Ten big walnuts is a whole lot of walnuts, that's for sure! Two walnuts is too little for anybody. How about six walnuts? Is it a small number of walnuts or a large one? The Parrot has already found an answer to this question: after eating a small amount of walnuts he wants to eat some more, while after eating a large amount of walnuts he feels satisfied. The Parrot enjoys eating and hates overeating; that's why
he wants to know a minimal number of walnuts that is enough to get satisfied.
In order to calculate this number, he conducted a series of experiments. Each experiment went like that:
the Parrot, being quite hungry, ate a number of walnuts and checked if this was enough to get himself satisfied.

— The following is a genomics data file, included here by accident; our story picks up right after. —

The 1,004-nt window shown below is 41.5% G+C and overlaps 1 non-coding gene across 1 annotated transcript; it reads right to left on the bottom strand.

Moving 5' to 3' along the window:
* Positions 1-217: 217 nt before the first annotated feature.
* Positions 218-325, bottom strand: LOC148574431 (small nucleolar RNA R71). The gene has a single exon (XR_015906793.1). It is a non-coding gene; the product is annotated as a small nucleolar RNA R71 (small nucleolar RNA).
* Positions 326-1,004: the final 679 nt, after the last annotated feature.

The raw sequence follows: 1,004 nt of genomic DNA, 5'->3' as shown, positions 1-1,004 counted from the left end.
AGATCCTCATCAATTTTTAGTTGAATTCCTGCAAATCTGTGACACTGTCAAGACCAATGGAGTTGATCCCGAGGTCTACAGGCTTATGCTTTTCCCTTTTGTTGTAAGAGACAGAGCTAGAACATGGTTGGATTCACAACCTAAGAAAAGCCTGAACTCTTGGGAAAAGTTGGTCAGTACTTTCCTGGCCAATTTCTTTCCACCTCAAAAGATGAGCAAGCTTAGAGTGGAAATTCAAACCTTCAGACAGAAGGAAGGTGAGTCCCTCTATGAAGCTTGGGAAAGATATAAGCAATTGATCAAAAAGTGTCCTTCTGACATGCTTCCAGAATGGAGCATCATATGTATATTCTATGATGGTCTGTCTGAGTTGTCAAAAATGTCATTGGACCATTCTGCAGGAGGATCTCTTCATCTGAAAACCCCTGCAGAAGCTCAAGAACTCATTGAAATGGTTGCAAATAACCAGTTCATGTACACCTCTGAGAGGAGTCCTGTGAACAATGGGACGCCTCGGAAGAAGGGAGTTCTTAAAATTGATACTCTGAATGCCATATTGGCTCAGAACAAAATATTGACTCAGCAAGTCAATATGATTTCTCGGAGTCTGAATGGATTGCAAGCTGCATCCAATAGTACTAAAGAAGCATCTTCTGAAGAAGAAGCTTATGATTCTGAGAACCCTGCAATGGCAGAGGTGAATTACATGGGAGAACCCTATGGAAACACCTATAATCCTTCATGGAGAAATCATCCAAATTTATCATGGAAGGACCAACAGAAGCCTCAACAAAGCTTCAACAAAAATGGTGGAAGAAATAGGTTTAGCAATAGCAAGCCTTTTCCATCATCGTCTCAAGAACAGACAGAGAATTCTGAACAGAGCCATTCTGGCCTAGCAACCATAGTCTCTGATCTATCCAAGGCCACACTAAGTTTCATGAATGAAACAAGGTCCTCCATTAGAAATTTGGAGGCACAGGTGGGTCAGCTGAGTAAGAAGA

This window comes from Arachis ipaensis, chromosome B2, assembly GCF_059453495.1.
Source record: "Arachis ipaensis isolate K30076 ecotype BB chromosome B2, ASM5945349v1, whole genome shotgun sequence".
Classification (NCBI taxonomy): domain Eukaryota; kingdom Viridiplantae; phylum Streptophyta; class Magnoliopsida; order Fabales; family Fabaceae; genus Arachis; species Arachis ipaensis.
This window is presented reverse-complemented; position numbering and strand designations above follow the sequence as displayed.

Of course, if some number of walnuts is enough, any larger number will do either; vice versa, if
after eating a number of walnuts he is still hungry, no smaller number can get the parrot satisfied.
You should help the Parrot to process the results of the experiments.
The first line of the input contains an integer n — the number of experiments conducted by the parrot (0 ≤ n ≤ 100).
The following n lines contain descriptions of these experiments.
A description of an experiment consists of a number of walnuts eaten by the parrot (an integer from 3 to 9) and an outcome: “satisfied” in case this number was enough to get the parrot satisfied or “hungry” otherwise. It is known as a fact, that ten walnuts is always enough and two walnuts are always not enough.
Output the minimal number of walnuts that is enough to get the parrot satisfied. If the results of the experiments are inconsistent, output “Inconsistent”.
Problem Author: Alexey Samsonov
Problem Source: USU Junior Contest, October 2008